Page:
I won’t go as far as to say Captain America: Civil War sets a new bar in Superhero films, but its pretty darn good. When I first walked out of the screening a few weeks ago, I was on a giddy high, thinking it was probably one of the best films of the year, but now that I’ve had a few weeks away from it, the hyperbole is a bit toned down. Of course I have a tendency to forgive a film’s obvious flaws the first few hours after an initial viewing.
First thing you need to know is, really this isn’t a real Captain America film. It’s a straight up Avengers film. Which is great because last year’s Avengers film was a mess. This movie is just as much about the characters as it is about the action sequences. It can almost be used as a study on how to properly make big tent pole action films. All the action in it, there’s a LOT, is done in service of the story. While the first half of the film feels incredibly jumpy as it moves at a breakneck pace from one location to another it all comes together nicely towards the middle of the 2nd act.
One big gripe is the growing, tired idea of the bad guys always having video cameras in places they shouldn’t or just conveniently having access to said surveillance. It’s become the modern day Deus Ex Machina. They did it in Batman Vs. Superman: Dawn of Justice so much that it got irritating. Here the plot device is used once in the 3rd act and you can’t help but shake your head at the plot twist and marvel at the idea that there was a camera out in the middle of the woods.
As someone who read the original Civil War event, it was a little hard watching this big screen adaptation because it’s very loosely based on that book. There are some nods to it, but they are shallow. What makes this film work so well is that both sides aren’t inherently wrong and I love that the events of all the previous Avengers and Captain America films had an impact on the real world impact.
You can sympathize with the regular people on the ground who are directly impacted by the city wide destruction and collateral damage that is caused when Superheros do battle. It’s one of the aspects of Batman vs. Superman that I loved and love it here as well. I hope it doesn’t become an overused “gimmick” in future Superhero films.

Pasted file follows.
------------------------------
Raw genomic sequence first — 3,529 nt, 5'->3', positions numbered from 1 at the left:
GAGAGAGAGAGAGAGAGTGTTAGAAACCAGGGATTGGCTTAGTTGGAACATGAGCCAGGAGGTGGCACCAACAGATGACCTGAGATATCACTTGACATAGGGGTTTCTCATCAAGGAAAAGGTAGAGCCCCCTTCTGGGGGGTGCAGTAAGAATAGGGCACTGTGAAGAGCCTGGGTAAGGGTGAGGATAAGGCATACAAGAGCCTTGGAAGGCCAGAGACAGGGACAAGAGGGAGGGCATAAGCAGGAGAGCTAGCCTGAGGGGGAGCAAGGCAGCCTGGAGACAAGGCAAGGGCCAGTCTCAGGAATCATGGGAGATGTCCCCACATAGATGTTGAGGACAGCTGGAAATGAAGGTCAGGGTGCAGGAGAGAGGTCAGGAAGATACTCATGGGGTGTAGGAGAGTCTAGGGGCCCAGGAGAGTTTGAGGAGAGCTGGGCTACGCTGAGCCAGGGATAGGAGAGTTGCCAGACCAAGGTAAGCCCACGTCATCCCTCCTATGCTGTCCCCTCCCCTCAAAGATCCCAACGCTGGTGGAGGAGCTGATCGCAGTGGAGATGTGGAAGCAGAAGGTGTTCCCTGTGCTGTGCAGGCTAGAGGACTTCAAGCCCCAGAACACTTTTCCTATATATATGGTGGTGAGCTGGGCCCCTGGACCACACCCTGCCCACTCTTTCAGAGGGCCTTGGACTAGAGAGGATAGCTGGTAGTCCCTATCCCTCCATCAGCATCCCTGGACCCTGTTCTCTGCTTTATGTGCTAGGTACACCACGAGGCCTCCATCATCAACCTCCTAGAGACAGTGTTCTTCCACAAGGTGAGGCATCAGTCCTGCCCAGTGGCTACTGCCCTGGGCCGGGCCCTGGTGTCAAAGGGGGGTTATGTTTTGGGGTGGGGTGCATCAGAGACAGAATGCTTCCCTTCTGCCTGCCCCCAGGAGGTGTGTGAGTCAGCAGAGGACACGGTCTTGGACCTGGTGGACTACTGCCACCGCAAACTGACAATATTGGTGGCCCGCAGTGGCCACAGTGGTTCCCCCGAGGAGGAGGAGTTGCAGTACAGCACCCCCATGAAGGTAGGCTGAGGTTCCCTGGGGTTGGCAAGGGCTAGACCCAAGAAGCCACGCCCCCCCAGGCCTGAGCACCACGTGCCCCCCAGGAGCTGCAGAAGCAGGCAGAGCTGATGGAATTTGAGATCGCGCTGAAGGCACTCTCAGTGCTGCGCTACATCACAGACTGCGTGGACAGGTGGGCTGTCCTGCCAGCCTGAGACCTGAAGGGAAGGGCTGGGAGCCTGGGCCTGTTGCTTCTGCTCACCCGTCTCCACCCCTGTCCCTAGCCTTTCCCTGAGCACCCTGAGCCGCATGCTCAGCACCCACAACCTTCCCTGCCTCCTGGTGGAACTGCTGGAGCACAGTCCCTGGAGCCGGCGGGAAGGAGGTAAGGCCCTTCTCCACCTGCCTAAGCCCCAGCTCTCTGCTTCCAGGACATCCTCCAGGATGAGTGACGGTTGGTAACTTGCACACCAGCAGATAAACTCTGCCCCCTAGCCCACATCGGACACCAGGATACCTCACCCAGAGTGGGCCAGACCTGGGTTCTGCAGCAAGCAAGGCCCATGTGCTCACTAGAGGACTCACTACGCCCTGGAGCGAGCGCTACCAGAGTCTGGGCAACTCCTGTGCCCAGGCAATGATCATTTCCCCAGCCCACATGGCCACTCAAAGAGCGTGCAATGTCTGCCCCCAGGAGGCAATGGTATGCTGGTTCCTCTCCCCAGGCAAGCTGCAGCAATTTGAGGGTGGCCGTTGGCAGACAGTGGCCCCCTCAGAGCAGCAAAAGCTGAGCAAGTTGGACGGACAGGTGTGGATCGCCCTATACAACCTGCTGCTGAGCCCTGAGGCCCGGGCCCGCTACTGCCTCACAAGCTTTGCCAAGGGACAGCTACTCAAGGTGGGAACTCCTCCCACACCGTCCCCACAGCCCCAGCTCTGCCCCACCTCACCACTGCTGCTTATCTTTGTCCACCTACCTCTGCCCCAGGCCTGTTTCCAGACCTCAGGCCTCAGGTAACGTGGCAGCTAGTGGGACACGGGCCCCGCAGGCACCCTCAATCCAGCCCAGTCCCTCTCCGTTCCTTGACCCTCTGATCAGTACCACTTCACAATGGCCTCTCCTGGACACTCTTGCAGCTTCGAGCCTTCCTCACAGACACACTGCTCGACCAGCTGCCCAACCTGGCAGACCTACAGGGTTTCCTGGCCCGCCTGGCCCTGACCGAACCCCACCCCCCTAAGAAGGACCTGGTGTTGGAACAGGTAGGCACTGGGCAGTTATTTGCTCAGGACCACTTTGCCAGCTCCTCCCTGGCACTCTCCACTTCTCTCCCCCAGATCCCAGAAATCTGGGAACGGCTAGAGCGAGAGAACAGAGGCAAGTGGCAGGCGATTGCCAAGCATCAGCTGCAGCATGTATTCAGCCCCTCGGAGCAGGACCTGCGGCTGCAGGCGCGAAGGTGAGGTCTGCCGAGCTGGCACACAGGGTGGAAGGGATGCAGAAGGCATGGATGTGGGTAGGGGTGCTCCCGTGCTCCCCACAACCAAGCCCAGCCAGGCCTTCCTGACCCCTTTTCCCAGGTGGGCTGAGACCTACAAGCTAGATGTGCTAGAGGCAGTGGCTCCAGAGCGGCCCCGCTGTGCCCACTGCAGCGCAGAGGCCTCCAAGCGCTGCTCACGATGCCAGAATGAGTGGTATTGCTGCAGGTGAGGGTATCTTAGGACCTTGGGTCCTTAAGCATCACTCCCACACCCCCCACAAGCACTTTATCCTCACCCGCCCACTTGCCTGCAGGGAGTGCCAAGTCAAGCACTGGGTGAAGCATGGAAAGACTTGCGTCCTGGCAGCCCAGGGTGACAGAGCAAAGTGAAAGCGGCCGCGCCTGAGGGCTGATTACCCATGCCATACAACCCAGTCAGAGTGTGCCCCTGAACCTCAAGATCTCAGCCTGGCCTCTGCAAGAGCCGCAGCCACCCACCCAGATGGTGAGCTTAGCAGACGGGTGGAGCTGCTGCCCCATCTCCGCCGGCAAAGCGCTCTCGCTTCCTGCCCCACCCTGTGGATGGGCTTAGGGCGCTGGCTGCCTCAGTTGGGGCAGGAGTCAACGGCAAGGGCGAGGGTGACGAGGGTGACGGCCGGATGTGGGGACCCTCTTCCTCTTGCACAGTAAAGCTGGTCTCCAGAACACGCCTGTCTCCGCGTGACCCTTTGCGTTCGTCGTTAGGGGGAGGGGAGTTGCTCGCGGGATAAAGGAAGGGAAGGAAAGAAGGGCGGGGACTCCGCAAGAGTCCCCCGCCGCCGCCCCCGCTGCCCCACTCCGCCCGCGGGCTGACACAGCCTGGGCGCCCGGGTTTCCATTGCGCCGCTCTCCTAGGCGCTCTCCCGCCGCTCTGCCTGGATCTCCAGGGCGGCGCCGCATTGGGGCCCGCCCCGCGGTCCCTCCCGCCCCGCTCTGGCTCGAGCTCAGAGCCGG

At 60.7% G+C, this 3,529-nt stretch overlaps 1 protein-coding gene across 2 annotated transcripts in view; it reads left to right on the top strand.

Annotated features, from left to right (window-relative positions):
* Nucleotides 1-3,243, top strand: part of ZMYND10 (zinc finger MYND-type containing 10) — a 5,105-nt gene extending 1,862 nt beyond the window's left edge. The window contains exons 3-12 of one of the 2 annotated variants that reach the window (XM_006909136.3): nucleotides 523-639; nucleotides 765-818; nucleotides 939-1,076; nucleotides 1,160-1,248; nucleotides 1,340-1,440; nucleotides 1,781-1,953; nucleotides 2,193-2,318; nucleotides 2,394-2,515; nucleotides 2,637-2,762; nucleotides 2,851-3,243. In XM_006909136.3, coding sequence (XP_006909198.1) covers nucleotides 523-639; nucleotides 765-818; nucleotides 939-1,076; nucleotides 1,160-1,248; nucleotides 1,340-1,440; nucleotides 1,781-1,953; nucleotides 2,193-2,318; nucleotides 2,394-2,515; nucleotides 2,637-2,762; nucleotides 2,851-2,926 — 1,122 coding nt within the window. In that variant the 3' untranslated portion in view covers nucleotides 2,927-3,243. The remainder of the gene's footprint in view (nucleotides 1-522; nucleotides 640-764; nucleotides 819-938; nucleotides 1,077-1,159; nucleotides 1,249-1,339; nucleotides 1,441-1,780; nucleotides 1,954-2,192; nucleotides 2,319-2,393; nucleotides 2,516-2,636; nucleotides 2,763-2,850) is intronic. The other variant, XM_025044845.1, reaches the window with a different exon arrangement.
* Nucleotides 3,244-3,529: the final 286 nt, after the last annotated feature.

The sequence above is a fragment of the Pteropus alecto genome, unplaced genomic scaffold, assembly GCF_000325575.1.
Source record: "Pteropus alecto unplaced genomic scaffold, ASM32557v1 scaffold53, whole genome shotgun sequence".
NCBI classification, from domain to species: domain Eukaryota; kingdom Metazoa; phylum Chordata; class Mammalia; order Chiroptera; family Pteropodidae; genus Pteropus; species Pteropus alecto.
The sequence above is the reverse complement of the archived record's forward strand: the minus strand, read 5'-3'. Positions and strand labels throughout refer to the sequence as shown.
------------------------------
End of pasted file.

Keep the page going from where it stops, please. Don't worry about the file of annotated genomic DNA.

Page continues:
At some point we just want to go along for the ride and not think about all the property destruction and people who would die if these conflicts happened in the real world. Especially the standard shot of idiot New Yorkers who don’t have enough sense to run away.
I did think the idea of having Alfre Woodard play a grieving mother who blames Tony Stark/Iron Man (Robert Downey Jr.) and the Avengers for the death of her son, both affecting and hokey at the same time. She is the catalyst for Stark hard on for forcing all heroes to submit to an international oversight committee.
Steve Rogers/Captain America (Chris Evans) of course disagrees, saying the last thing heroes need to be is essentially an armed force for the Govt. The two find themselves at odds on this issue. At the same time Rogers is on a personal mission to try and save his long time friend Bucky ( Sebastian Stan ) who gets blamed for blowing up a Nato conference and killing Black Panther’s (Chadwick Boseman) father.
I’m not going to waste your time with a laundry list of all the characters in this film except to talk about the two newest additions Spider-Man and Black Panther. As someone who read the book, I sort of gave the hope that Spider-Man would even be part of this, so the fact we got him here was one of the films true wow moments.
Unfortunately I think the trailers ruined the surprise. He’s not a player here and his appearance amounts to glorified Fan service – not that there’s anything wrong with that. I thought they made him way too powerful in this brief appearance. He was taking people out left and right. Which, as an old school Spider-Man fan I know he’s fully capable of. The point of including him in this is to let fans know that yep, Tom Holland‘s Spider-man is going to be awesome when his own film comes out.
What I said about Spider-Man applies to Black Panther as well but he has more scenes in the film. While he’s on Stark’s side, I don’t remember him having a discussion about why – other than he wants Bucky dead for killing his father.
Boseman brings a quiet dignity and class, benefiting of a King to the character. He is the perfect embodiment of the character from the pages and everything fans would hope for. The movie does a nice job of introducing Black Panther without getting bogged down in a tedious origin story. It’s here he is, he’s pissed, let’s go.
Usually I roll my eyes at Superhero conflicts because most of them are caused by simple misunderstandings that would never happen if they just spent 2 minutes talking before throwing punches. Not to mention you know after five minutes they will hug it all out and go after the real villain. See Batman v. Superman for an example of this.
Captain America: Civil Works precisely because there was a debate and there’s no bridging the divide that formed. This movie doesn’t have a traditional “villain” and there’s no simple “let’s work together bro” moment in the movie, well there is, but that moment lasts literally 4 minutes.
There is someone who, it turns out, is manipulating events behind the scenes, but the big reveal felt anti-climatic and dumb. I’m not going to go on my soap box about the Marvel verse butchering yet another major villain, but come on. His appearance and reasoning at the end felt like forced way to call a momentary truce.
Ultimately once the genie is out of the bottle, there’s no easy way to put it back in. This Civil War is going to be around for awhile now, the split feels real and that should lead to some interesting consequences in future installments of the Marvel U.
Final Grade A